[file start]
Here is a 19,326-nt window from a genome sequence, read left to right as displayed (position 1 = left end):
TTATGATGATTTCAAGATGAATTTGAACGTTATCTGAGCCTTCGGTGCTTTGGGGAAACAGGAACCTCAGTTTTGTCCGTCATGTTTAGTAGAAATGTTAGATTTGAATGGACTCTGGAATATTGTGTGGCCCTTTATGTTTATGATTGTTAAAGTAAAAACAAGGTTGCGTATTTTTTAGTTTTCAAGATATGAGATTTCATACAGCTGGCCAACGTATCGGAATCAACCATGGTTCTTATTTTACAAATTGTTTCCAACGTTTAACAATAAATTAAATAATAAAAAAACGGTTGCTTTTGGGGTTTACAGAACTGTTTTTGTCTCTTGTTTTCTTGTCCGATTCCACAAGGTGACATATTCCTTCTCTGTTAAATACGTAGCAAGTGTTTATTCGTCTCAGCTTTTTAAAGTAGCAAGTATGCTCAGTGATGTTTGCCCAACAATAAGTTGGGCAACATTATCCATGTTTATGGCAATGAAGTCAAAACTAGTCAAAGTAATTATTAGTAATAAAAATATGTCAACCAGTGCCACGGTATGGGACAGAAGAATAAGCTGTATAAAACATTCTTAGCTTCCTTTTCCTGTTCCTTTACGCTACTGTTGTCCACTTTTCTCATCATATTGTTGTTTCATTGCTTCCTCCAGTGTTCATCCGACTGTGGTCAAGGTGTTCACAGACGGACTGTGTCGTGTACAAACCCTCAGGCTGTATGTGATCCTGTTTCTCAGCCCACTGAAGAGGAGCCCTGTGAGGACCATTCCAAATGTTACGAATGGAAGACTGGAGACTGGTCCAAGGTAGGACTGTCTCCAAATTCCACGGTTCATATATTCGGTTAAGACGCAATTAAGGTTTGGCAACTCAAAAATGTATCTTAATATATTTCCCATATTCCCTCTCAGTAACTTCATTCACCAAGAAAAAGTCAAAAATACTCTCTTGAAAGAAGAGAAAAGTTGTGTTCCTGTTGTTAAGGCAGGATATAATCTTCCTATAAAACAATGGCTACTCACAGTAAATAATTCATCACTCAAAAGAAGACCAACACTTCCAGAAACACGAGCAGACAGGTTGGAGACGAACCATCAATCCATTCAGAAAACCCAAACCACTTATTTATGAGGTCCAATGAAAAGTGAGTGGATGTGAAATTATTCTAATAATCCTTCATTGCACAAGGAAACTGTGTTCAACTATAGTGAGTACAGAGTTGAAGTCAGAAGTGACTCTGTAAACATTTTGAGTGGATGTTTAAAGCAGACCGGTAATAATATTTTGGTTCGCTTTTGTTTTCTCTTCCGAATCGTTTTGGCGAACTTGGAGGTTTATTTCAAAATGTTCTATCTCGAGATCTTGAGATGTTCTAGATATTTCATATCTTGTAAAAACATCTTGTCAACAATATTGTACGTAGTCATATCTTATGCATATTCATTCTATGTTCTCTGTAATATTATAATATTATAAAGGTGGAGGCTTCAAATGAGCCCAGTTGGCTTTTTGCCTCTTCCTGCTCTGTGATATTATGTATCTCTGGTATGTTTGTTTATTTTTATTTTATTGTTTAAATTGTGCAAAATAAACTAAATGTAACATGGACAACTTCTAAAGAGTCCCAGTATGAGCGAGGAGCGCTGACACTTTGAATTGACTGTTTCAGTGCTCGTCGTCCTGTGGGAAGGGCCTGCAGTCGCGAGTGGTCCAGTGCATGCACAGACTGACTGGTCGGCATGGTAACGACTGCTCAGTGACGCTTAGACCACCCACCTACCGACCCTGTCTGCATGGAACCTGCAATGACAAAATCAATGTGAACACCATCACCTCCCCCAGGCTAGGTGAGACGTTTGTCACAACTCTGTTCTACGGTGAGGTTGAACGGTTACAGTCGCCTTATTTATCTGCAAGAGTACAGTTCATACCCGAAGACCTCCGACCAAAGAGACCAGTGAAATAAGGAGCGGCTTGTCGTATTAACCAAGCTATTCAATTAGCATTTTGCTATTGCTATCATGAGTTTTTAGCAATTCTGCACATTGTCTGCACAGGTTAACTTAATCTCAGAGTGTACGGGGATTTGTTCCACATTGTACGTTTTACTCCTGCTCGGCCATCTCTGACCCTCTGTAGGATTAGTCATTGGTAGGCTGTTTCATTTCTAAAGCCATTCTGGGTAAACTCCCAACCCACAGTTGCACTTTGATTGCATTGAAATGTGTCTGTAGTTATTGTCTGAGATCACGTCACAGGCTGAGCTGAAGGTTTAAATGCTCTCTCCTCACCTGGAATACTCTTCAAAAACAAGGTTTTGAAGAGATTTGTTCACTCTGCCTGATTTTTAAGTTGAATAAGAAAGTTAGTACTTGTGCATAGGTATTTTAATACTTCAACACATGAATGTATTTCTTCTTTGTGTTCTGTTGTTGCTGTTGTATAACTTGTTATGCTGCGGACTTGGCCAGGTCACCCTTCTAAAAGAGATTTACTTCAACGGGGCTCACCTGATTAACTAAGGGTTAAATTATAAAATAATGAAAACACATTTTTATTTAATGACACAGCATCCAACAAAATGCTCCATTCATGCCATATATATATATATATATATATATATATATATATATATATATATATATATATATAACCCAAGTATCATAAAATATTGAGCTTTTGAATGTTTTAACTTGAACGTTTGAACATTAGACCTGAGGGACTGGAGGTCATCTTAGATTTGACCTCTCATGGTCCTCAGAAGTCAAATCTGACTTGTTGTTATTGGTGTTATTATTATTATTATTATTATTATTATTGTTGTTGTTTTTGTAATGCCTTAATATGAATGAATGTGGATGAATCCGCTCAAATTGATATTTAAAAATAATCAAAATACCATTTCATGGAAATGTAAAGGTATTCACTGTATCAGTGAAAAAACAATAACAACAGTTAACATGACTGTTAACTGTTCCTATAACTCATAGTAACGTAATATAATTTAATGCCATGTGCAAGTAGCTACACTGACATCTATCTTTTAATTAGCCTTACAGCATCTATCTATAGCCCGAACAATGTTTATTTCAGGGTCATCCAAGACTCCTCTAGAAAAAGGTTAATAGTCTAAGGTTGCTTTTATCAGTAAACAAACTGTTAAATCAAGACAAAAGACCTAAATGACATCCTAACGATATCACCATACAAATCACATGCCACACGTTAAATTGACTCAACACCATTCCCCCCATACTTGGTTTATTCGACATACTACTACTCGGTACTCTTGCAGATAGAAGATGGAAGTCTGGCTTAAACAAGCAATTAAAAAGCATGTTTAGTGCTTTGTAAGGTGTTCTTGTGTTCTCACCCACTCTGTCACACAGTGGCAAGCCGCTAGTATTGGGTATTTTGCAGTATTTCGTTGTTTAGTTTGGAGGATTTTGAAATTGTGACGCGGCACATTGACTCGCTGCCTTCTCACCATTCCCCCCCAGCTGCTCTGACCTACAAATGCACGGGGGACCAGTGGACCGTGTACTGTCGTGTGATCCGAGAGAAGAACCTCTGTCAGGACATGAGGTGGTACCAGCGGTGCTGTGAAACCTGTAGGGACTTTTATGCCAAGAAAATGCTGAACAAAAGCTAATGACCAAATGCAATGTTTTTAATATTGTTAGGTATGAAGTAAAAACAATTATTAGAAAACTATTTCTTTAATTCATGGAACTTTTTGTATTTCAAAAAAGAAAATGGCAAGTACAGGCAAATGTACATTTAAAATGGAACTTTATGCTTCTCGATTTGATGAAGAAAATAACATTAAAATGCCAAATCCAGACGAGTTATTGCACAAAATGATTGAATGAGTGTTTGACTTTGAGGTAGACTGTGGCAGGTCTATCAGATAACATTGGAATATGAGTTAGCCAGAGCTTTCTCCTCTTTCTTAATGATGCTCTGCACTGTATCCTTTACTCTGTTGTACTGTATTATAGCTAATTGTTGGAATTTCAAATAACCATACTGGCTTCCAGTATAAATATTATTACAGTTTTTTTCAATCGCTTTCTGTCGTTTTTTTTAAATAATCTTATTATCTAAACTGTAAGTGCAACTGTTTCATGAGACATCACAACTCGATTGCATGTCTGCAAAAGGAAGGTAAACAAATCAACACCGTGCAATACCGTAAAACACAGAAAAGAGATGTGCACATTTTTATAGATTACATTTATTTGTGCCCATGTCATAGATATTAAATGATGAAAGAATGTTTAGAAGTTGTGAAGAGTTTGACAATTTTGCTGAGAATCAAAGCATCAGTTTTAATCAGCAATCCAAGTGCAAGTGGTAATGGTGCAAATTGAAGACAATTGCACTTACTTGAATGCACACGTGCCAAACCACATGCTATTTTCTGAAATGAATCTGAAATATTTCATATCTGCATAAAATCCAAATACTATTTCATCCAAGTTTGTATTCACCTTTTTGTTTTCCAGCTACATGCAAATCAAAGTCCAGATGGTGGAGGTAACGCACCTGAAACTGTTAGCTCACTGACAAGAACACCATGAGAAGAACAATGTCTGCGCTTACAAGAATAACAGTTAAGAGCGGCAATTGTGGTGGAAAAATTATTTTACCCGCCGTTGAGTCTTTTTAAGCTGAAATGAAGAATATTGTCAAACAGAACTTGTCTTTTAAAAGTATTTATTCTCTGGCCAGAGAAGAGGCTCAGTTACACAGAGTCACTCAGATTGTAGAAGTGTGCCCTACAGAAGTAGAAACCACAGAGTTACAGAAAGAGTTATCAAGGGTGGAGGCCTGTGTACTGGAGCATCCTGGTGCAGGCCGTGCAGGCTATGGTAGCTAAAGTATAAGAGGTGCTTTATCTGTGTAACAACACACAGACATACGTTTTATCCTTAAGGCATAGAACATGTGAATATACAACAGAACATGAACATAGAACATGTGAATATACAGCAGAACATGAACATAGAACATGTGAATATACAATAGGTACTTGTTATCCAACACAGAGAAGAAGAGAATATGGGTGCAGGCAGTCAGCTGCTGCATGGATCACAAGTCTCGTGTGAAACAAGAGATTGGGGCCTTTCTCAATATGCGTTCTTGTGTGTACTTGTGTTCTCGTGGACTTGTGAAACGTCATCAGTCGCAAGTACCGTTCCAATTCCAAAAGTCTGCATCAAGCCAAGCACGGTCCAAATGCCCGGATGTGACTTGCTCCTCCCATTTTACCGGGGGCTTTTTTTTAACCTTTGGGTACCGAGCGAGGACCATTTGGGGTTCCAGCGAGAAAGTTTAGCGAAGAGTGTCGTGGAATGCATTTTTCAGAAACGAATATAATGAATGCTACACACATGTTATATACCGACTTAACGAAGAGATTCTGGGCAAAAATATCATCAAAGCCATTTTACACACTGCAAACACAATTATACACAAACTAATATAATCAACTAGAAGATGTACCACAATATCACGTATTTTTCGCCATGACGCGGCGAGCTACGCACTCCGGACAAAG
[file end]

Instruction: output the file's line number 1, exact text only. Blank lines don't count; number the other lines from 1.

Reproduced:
Here is a 19,326-nt window from a genome sequence, read left to right as displayed (position 1 = left end):